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Venture Out to Find Friends: Watie White Murals

Watie White_100 people

Stroll through the Blackstone neighborhood. Or Benson. Or maybe the Vinton Arts District. Chances are, you’ll stumble upon one of Watie White‘s friends, and you won’t EVEN have to think about socially distancing from them. White’s murals are found throughout the Omaha metro area, and we’ve created a scavenger hunt grid to help you find them. Venture out this weekend to discover White’s murals, and to become inspired for Giving Tuesday on May 5.

White, a painter and printmaker, began his “100 People” public art initiative in 2016 to showcase people of Omaha who have inspired him. The people depicted in White’s murals are anything but socially distant. Most have a passion for social justice and have been highly involved in community action. Among his friends are artists, performers, writers, activists, and academics. So far, White has created 60 murals and we’ve included 20 in this tour.

People you’ll Meet on this Venture Out

Stop by Vis Major Brewing Company (near 35th & Center) to meet Ferial Pearson. Her work inspires students to become “Secret Kindness Agents.” As a teacher at Omaha South High, Ferial asked White to design a book cover for stories by her students. Soon after meeting Ferial, White discovered her vision was bigger than one book. Now, students of all ages and throughout the country become Secret Kindness Agents, dedicating personal time and energy to performing anonymous good deeds. Through involvement in this program, students realize their small positive interactions with others can dismantle bully/target relationships. (It’s ironic that Ferial’s portrait is at Vis Major because the activist is a devout Muslim who doesn’t drink alcohol.)

After visiting Ferial, swing by the University of Nebraska Medical Center’s Midtown Health Center (near 40th & Farnam). Dr. Ayman El-Mohandes (pictured above) will greet you at the staff entrance. Ayman is the former dean of Public Health at UNMC.  He now guides public health policy as the Dean of the Graduate School of Public Heath and Health Policy at the City University of New York. Throughout his career, Ayman has focused on issues involving childbirth and motherhood. As a result, his work has been credited with saving millions of lives. These days, Ayman plays a leadership role in NYC’s Covid-19 response and often joins Governor Andrew Cuomo for press conferences. “He makes the world feel a bit smaller and more intimate,” White said. “Seeing him in this time is incredibly reassuring.”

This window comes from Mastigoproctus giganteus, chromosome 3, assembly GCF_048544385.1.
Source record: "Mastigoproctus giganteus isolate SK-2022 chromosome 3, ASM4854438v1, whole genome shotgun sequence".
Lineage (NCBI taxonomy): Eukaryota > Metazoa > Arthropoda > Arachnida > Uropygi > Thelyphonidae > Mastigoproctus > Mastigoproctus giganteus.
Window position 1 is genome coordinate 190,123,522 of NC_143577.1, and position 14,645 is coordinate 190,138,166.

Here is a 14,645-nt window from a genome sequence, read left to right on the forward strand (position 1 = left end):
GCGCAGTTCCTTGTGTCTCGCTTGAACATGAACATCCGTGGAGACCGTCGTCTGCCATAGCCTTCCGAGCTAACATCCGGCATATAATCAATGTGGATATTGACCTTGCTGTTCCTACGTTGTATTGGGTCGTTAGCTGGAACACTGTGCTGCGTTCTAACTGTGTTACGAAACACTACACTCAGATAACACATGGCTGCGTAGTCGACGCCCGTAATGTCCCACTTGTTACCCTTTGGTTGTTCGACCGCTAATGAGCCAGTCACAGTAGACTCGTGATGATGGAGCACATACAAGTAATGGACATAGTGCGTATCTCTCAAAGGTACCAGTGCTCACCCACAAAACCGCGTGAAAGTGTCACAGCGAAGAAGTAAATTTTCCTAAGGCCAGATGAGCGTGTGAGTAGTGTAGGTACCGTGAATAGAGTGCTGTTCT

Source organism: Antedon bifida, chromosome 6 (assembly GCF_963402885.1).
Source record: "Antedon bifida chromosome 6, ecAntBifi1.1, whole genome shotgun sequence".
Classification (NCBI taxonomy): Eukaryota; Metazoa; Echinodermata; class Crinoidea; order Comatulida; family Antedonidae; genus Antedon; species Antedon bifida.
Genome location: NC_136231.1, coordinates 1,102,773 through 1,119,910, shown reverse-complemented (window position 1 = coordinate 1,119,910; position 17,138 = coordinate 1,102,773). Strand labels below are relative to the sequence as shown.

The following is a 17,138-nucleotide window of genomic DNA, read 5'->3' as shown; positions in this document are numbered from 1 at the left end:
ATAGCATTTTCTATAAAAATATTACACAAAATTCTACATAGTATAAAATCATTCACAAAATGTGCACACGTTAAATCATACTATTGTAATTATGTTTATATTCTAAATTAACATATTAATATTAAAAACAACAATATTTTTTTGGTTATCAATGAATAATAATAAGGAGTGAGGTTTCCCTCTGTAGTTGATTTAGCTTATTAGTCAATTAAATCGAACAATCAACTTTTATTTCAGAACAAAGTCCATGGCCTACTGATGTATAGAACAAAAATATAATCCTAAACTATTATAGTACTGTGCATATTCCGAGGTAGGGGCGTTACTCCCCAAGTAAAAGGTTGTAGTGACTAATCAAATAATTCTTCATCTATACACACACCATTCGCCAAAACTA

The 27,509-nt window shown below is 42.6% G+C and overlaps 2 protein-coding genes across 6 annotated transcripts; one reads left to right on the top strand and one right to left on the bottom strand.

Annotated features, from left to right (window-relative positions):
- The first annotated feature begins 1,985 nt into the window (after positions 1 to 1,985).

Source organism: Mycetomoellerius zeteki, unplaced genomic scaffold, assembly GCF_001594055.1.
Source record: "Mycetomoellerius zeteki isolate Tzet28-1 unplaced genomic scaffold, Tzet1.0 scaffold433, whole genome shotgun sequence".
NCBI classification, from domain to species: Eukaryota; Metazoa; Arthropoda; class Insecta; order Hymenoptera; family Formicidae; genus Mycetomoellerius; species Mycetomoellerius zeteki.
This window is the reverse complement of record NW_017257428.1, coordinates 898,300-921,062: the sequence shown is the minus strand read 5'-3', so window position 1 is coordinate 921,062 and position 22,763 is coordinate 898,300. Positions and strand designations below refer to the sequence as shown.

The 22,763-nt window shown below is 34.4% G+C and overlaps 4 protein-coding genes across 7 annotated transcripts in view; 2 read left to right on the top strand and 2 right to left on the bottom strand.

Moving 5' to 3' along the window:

Your guide to finding Inspiration when you Venture Out

In addition to Ferial and Ayman, you’ll find 18 additional inspirational Omaha community members in the grid below. Stop into Benson and you’ll find Kabin’s portrait on the Cavanaugh Law Building, or Reggie by the Petshop Gallery. Kabin is an artist and musician and poses with his tuba. Reggie is a spray paint muralist who grew up in the neighborhood. (You’ll notice that all Benson portraits have a mint green background.)

After poking around Benson, head over to Blackstone. Outside the backdoor to Stirnella Bar & Kitchen, you’ll find Sofia, an outspoken advocate for women’s rights and public health policy change. Walk into the alley behind Mula Mexican Kitchen & Tequileria to check in on Emiliano, an advocate for immigrants and refugees. 

A few hints for Finding Portraits

The people in all 20 portraits included in this walking tour of Omaha have interesting backgrounds. The grid below tells a little about each person. You can print it and use it as a reference on your scavenger hunt. At the end of each description, you’ll find the streets that intersect closest to those portrayed.

White’s Creative Process

To create portraits for this public art display, White invited his subjects to his studio. He asked them to choose clothing and to pose in a way they thought best captured their view of their role in the world. White draws and then carves a woodcut of his models. Then, he prints their images on the panels he installs throughout Omaha. On his website, White said he reminds his friends that their portraits could be viewed for many generations by people who might wonder about their view of the world. 

We hope this post provides you with a fun way to get to know the people of Omaha who have been immortalized by White’s work. When you find one of White’s friends, post your picture to our Facebook page and tell us a little about you. 

For more ideas about venturing out, check out our blog


Written by Watie White & Kema Geroux


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